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HUMANITIES 329 writers show a reticence and reserve. The letters to Al Purdy and Earle Birney that I have seen in their papers, for instance, rarely touch personal issues. Woodcock's attitude to autobiography and biography - his refusal to probe or speculate - is reflected in the narrowness of his literary criticism. Though he edited the country's most influential critical journal, his own writing rarely entered into dialogue with the works that changed the intellectual climate of our time. One can read widely in Woodcock and never come across a reference to Heidegger, Sartre, Levi-Strauss, or Foucault. Even when he deals effectively with a writer, one rarely has the sense of seeing a writer or his work in a new way. Considering how much Woodcock wrote about Canadian literature, it's surprising that none ofrus essays or books strike one as having classic or canonical status. They are well written, lucid, and intelligent, and rarely cited. In fact, I doubt whether any of Woodcock's literary or travel books will have the staying power of Anarchism: A History of Libertarian Ideas and Movements. As Fetherling's title emphasizes, however, Woodcock, as one would expect, was an anarchist of the'gentle' kind. His politics were the reason for his claiming the status of a conscientious objector during the Second World War. In Canada, they underlay his lifelong journalistic jousting with the centraliZing tendencies of the various Canadian governments . Both positions are more problematic than Fetherling's sympathetic accotmt allows. One can't avoid asking, what would have happened to England and Europe in 1939 had everyone followed Woodcockin his gentle anarchism? What would have been the fate of Canada as a nation had Canadians listened to Woodcock's pleas for extreme decentraHzation? More realistic and effective were two 'political' initiatives the Woodcocks started in the 19808, the Tibetan Refugee Aid Society and the Woodcock Trust to help writers who find themselves 'in sudden distress.' Together with one or two books and Canadian Literature, they will probably be the most lasting parts of Woodcock's legacy. (SAM SOLECKI) Craig Heron, editor. The Workers' Revolt in Canada, 1917-1925 University of Toronto Press. viii, 382.. $65.00, $24.95 At the end of the First World War, Canada experienced a notable period of labour militancy. The centrepiece was the general strike in Winnipeg in the late spring of 1919, but radical action occurred from Cape Breton to Vancouver Island. Workers in most parts of Canada organized, demonstrated , applauded radical orators, and, even if they were not organized, abandoned their workplaces. The postwar years saw the birth of the One Big Union, the Communist Party, and Quebec's Catholic union federation. Union strength soared. For the first time, labour candidates made signifi- 330 LEITERS IN CANADA 1998 cant political progress. Farmer-dominated governments in Ontario, Manitoba , and Alberta had significant labour minorities. Unlike their few predecessors , J.5. Woodsworth and Bill Irvine, elected as labour members in 1921, had neither ties nor leanings to either traditional party. When the war ended, so did most constraints. The Imperial Munitions Board closed its factories within a few days of the Armistice, but world demand soared for almost every resource Canada produced. So did prices, persuading managers, shareholders, and workers that prosperity was a permanent reward for the victors, and any desire could be fulfilled. It was, of course, an illusion. By 1921, boom turned to bust. Jobs vanished. Strikes collapsed, or were starved out. Late as ever in the struggle for a share of good times, working men and women across Canada found their dreams dissolved and their hopes destroyed. The Workers' Revolt, as Craig Heron and his coauthors characterize it, faded fast, leaving desperate rearguard struggles in Cape Breto'n's steel and cocil industry, hundreds of blacklisted leaders, and a handful of labour radicals, such as J.B. McLachlan and R.B. Russell, with prison records. In The Workers' Revolt in Canada, 1917-1925, Craig Heron and his eight colleagues offer a number of regionally based essays on wartime and postwar labour activity. 'The aim of this book,' writes Heron, 'is to clarify what happened in working-class Canada at the end of...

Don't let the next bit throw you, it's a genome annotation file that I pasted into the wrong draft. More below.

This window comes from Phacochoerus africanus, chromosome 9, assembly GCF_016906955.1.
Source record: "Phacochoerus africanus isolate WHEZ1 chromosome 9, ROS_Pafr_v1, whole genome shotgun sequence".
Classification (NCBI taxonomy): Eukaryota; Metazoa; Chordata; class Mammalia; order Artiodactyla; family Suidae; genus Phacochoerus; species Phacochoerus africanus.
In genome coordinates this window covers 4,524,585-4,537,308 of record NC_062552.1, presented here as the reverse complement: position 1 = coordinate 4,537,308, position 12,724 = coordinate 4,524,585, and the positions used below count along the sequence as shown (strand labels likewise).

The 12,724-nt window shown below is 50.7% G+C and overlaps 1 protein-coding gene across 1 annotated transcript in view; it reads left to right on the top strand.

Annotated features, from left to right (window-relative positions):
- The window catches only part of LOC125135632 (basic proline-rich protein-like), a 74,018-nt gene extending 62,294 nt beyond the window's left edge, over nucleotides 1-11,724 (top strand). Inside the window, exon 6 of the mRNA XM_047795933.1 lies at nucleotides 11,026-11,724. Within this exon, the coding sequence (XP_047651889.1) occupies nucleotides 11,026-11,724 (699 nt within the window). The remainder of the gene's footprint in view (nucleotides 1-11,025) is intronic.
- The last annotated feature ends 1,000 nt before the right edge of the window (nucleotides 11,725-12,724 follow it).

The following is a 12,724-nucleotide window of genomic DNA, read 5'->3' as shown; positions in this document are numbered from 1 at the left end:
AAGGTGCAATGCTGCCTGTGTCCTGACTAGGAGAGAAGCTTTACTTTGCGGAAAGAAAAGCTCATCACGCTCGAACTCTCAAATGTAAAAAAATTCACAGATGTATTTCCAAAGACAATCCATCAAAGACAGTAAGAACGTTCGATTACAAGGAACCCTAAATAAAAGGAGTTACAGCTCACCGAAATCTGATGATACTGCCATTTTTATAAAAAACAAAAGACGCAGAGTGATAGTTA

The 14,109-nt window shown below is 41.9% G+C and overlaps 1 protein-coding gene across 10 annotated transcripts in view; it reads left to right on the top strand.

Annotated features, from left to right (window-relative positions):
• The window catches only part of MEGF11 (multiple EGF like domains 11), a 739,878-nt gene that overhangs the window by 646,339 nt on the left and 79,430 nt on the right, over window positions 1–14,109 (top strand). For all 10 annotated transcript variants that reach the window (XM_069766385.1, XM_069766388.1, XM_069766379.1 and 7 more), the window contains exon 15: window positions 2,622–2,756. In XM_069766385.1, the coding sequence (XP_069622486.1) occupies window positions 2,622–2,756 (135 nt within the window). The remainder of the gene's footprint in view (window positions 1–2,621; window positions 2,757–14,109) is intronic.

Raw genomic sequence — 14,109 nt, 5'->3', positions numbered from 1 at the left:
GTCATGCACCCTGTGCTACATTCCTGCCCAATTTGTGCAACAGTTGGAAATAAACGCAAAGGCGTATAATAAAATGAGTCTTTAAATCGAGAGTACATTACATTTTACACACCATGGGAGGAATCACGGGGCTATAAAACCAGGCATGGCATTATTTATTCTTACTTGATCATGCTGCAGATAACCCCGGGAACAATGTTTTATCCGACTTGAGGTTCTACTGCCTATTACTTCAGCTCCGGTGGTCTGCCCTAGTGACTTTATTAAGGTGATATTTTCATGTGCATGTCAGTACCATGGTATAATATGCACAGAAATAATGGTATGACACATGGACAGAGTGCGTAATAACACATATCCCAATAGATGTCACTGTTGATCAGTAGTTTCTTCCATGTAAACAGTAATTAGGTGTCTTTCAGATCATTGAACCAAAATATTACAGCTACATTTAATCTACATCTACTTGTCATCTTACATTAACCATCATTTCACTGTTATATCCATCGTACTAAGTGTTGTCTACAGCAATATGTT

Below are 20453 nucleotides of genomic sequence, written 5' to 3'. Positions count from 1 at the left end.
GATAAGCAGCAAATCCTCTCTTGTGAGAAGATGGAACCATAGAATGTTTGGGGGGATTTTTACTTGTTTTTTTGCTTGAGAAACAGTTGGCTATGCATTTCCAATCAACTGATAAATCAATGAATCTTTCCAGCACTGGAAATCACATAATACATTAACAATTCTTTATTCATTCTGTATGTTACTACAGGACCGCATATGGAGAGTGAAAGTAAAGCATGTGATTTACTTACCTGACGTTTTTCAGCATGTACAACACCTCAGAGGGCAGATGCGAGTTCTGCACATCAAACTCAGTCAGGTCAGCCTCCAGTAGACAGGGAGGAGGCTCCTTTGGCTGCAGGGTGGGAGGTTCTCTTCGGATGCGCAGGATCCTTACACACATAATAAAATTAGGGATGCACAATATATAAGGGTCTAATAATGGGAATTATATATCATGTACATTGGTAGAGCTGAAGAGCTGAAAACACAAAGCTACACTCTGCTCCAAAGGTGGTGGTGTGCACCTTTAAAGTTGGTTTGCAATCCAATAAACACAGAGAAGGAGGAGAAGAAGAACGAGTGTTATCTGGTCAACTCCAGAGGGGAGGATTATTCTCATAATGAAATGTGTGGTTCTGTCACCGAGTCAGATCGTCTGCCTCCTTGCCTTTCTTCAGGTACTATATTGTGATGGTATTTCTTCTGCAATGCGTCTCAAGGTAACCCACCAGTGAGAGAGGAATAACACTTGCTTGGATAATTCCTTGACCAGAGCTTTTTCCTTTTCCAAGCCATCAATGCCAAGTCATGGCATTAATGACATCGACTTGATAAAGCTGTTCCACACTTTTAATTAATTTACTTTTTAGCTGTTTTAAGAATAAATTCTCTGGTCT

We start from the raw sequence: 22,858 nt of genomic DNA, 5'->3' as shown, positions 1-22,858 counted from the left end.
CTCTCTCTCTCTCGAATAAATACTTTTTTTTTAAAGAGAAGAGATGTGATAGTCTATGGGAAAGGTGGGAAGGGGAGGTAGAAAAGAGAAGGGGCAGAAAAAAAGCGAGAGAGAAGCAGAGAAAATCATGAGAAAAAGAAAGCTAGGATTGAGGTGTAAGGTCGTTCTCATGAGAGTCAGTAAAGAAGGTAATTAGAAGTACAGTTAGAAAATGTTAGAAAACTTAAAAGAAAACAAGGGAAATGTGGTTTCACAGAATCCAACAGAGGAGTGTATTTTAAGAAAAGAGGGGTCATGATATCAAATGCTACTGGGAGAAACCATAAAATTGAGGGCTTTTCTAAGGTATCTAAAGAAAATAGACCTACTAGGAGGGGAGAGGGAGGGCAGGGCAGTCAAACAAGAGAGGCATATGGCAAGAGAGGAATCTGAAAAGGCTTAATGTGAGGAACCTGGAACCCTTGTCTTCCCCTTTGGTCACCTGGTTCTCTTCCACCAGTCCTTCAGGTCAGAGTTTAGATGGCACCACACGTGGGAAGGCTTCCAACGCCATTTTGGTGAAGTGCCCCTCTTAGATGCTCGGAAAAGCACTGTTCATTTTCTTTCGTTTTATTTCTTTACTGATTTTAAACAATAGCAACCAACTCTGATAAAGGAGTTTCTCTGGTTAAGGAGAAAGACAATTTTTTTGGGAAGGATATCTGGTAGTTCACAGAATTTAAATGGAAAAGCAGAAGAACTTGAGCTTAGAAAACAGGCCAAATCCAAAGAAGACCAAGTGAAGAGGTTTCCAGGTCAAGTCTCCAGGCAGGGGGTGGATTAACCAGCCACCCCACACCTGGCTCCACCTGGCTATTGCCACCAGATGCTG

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pp. 329-331
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